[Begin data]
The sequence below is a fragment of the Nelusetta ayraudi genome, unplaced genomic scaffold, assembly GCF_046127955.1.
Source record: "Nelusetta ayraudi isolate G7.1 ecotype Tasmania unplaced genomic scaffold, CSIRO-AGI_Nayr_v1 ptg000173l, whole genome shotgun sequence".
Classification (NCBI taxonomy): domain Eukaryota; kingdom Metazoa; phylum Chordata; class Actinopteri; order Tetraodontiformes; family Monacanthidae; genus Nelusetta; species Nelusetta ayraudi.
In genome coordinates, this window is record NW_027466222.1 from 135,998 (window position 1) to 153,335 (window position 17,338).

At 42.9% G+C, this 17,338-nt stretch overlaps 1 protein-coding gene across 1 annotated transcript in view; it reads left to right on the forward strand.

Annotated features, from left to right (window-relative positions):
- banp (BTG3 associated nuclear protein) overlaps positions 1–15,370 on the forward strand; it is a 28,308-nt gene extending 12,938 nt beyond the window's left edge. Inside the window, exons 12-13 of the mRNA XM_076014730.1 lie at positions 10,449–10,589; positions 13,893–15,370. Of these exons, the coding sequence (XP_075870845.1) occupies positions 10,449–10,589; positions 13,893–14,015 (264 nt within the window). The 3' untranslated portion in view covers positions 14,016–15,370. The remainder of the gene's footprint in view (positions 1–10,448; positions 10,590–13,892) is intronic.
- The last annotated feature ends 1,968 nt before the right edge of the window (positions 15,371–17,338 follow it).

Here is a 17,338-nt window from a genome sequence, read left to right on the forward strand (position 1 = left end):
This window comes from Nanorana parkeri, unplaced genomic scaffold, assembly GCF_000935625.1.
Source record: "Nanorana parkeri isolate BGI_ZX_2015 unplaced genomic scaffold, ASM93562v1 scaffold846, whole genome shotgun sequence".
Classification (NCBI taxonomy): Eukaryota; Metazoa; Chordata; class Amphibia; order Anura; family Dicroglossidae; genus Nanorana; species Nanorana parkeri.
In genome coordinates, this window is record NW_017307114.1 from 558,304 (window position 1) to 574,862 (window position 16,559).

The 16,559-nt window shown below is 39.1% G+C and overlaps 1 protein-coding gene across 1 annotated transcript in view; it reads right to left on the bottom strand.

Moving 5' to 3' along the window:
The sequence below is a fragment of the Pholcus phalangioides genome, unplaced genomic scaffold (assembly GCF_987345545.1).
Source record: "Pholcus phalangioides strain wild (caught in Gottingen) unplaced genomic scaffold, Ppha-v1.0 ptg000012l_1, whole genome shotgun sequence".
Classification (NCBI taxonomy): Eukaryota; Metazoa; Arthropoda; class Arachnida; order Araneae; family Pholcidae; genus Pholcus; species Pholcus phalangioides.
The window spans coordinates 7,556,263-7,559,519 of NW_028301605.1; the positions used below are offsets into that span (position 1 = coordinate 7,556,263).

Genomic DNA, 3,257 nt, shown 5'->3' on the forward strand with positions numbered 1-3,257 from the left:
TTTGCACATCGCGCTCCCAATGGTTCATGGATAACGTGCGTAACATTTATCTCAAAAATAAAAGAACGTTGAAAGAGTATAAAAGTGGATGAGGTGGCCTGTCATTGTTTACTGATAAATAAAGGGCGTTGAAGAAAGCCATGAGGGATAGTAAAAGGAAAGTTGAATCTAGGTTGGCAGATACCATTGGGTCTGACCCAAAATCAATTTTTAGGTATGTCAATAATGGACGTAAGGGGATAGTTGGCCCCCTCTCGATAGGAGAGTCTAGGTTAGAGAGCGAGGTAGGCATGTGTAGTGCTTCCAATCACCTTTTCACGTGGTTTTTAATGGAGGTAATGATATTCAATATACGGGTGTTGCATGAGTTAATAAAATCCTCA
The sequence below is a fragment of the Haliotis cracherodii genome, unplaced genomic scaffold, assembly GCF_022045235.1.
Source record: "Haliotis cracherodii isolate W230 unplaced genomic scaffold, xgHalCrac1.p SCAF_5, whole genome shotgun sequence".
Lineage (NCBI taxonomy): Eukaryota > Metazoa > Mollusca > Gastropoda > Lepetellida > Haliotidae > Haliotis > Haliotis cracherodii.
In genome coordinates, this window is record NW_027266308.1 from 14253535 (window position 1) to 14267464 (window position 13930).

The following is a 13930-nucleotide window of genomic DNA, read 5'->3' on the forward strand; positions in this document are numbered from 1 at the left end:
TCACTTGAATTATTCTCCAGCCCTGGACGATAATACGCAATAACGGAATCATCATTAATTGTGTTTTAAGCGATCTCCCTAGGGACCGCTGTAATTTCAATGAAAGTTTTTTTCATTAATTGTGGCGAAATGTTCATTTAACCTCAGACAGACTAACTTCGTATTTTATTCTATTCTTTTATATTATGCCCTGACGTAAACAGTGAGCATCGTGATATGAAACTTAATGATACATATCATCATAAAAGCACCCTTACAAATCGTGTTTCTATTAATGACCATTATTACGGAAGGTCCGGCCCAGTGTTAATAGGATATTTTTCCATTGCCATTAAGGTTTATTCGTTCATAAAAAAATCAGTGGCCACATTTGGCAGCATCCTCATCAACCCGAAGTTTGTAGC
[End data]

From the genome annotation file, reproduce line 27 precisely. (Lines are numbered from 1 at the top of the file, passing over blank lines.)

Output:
TCACTTGAATTATTCTCCAGCCCTGGACGATAATACGCAATAACGGAATCATCATTAATTGTGTTTTAAGCGATCTCCCTAGGGACCGCTGTAATTTCAATGAAAGTTTTTTTCATTAATTGTGGCGAAATGTTCATTTAACCTCAGACAGACTAACTTCGTATTTTATTCTATTCTTTTATATTATGCCCTGACGTAAACAGTGAGCATCGTGATATGAAACTTAATGATACATATCATCATAAAAGCACCCTTACAAATCGTGTTTCTATTAATGACCATTATTACGGAAGGTCCGGCCCAGTGTTAATAGGATATTTTTCCATTGCCATTAAGGTTTATTCGTTCATAAAAAAATCAGTGGCCACATTTGGCAGCATCCTCATCAACCCGAAGTTTGTAGC